Chevrolet Impala police car in full livery - studio shot - front three-quarter view

Just a day after General Motors issued a recall for 1,713 Chevrolet Impala Police Sedans in Canada, it has issued the same recall for 36,413 Impala cruisers in America. The issue concerns the front lower control arms on 2008-2012 model year patrol cars, which can fracture and separate from their mounts.

GM says that no accidents of any kind have been attributed to the problem, but that it will begin sending notices to owners later this month and dealers will replace both front lower control arms. In an email, Chevrolet spokesman Alan Adler informed Autoblog that "There is no recall or any field action on non-police (civilian) Impalas now or in the works." Why is that? According to Adler, "Analysis was done to understand the durability in non-police Impalas and showed the control arms used in the base Impalas will exceed GM Engineering durability requirements."

Scroll down for an official statement from GM with more information.
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GM Recalls 36,413 Police Vehicles in United States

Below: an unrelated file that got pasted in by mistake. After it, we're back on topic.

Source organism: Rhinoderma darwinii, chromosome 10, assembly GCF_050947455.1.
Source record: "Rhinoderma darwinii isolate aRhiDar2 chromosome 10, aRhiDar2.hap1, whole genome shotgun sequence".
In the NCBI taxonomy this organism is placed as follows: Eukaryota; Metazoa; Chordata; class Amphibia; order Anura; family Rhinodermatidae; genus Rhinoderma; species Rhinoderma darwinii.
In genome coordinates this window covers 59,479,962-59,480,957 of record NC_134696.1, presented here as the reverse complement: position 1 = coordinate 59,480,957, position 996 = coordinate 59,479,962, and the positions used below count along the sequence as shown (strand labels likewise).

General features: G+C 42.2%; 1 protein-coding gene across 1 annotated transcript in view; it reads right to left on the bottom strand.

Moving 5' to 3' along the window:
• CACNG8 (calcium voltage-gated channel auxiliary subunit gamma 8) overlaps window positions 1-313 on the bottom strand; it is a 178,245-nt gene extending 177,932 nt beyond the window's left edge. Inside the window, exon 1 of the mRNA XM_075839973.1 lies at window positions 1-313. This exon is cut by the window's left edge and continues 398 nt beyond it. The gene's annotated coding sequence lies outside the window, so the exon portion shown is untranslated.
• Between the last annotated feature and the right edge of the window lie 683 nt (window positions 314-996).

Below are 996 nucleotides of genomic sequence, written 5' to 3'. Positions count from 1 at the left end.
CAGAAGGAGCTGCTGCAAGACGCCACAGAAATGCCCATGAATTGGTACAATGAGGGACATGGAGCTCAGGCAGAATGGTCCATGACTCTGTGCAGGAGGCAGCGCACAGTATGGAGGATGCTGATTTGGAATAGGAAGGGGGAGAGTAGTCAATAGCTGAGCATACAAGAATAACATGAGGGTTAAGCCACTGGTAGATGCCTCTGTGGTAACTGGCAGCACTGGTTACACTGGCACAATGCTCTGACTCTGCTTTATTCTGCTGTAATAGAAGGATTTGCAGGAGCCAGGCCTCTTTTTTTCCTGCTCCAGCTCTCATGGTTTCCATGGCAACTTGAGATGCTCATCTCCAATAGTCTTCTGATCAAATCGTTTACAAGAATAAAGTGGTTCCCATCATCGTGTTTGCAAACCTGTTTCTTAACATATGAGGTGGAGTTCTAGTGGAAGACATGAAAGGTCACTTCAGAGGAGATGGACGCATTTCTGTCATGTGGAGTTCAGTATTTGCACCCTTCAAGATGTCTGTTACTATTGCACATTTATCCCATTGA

DETROIT – General Motors is recalling 36,413 Chevrolet Impala Police Sedans from the 2008-2012 model years sold in the United States to replace the front lower control arms that support the vehicle's wheels. The safety recall does not include non-police Impala models.

If the front lower control arm fractures and separates from its handling bushing sleeve, sudden changes in vehicle handling and reduced steering control may result, depending on vehicle speed and road surface conditions.

GM knows of no crashes, injuries or deaths related to the condition. The Impala Police Sedan is sold to municipalities in the United States and Canada.

Dealers will replace the right-hand and left-hand front lower control arms. GM expects to begin mailing owner letters on Aug. 21, 2012.